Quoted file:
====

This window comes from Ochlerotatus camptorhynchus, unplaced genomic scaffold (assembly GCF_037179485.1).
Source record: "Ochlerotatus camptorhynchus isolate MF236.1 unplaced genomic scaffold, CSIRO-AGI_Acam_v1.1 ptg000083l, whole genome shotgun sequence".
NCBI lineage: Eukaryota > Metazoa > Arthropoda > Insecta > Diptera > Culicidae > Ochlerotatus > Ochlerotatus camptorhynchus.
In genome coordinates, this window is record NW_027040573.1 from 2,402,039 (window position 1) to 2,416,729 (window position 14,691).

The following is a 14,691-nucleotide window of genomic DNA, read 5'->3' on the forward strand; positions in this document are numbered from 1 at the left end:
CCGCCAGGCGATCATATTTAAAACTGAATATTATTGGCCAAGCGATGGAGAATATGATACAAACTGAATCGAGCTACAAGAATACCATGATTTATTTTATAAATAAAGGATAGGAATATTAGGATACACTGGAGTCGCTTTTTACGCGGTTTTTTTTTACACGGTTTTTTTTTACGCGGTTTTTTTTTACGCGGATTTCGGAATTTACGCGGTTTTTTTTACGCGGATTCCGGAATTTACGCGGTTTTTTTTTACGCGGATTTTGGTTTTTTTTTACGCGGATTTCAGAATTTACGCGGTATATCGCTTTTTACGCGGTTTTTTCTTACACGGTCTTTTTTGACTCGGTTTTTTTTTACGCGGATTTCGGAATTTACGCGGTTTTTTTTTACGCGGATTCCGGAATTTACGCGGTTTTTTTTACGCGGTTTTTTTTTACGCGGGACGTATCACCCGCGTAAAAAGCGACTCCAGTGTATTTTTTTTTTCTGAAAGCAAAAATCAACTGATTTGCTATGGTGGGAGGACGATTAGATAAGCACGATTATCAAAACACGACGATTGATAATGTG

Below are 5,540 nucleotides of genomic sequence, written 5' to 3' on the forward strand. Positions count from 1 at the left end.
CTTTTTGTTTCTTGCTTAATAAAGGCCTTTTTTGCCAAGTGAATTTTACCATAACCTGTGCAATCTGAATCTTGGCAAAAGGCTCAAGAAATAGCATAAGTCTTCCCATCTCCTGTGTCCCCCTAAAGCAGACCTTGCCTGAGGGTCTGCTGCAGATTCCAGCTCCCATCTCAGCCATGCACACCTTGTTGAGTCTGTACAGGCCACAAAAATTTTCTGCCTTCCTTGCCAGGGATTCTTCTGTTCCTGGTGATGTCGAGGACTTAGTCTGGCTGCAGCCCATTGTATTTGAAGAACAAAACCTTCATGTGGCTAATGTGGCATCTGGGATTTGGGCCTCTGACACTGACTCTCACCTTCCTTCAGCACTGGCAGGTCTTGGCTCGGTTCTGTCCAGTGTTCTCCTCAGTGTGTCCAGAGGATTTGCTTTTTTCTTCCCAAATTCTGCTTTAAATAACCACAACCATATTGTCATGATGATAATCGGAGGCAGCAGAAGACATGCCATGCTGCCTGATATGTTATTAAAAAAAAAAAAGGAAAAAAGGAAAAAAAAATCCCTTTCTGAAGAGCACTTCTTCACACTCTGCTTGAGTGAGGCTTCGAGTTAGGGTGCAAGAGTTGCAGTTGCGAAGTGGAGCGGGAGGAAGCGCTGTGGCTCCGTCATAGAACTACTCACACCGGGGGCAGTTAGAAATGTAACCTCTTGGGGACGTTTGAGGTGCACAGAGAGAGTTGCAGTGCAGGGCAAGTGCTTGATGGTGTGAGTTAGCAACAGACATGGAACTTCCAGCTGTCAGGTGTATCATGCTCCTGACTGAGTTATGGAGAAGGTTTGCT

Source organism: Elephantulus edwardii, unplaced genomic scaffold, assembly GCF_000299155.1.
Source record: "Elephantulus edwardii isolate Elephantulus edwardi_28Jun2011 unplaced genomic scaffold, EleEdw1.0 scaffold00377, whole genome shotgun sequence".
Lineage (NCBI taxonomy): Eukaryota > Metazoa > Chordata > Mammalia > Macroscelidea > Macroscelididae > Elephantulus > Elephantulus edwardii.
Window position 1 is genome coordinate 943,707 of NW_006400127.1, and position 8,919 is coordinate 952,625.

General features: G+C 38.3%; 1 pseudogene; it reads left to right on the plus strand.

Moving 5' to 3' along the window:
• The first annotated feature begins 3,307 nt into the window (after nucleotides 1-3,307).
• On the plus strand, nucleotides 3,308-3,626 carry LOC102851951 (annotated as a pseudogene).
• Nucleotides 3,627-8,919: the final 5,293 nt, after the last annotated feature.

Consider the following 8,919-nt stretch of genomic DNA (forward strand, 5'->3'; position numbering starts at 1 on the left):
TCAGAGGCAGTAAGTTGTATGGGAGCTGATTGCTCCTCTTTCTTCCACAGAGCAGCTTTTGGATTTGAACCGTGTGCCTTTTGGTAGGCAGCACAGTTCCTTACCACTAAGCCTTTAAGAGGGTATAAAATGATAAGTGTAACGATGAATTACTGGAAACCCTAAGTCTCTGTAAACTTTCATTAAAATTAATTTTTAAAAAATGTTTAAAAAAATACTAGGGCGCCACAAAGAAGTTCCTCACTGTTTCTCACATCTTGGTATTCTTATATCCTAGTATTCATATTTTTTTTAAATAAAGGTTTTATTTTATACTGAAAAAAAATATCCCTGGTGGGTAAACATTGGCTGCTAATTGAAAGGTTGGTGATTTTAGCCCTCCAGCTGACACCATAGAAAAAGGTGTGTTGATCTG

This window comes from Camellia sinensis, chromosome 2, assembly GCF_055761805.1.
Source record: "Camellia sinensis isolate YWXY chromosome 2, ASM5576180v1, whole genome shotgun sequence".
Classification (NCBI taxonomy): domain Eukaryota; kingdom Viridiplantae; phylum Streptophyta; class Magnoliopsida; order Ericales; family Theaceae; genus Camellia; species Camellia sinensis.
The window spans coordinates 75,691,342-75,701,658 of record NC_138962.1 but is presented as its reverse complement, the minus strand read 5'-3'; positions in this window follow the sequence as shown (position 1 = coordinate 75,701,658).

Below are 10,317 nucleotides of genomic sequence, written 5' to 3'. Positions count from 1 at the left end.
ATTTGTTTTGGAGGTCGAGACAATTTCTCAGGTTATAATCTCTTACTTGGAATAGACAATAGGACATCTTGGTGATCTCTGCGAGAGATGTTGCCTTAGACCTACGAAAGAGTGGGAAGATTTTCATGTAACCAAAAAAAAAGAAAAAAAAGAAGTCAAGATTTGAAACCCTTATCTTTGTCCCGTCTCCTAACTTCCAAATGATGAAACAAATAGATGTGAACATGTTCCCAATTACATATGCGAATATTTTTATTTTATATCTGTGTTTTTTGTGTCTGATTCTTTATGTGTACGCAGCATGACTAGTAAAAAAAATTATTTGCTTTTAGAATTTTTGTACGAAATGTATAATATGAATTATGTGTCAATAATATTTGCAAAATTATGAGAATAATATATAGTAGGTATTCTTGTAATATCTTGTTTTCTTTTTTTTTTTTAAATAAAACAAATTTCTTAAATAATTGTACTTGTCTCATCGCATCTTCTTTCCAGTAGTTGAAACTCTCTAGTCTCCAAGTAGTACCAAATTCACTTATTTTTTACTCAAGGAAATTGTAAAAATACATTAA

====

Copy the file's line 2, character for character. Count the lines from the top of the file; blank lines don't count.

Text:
Source record: "Ochlerotatus camptorhynchus isolate MF236.1 unplaced genomic scaffold, CSIRO-AGI_Acam_v1.1 ptg000083l, whole genome shotgun sequence".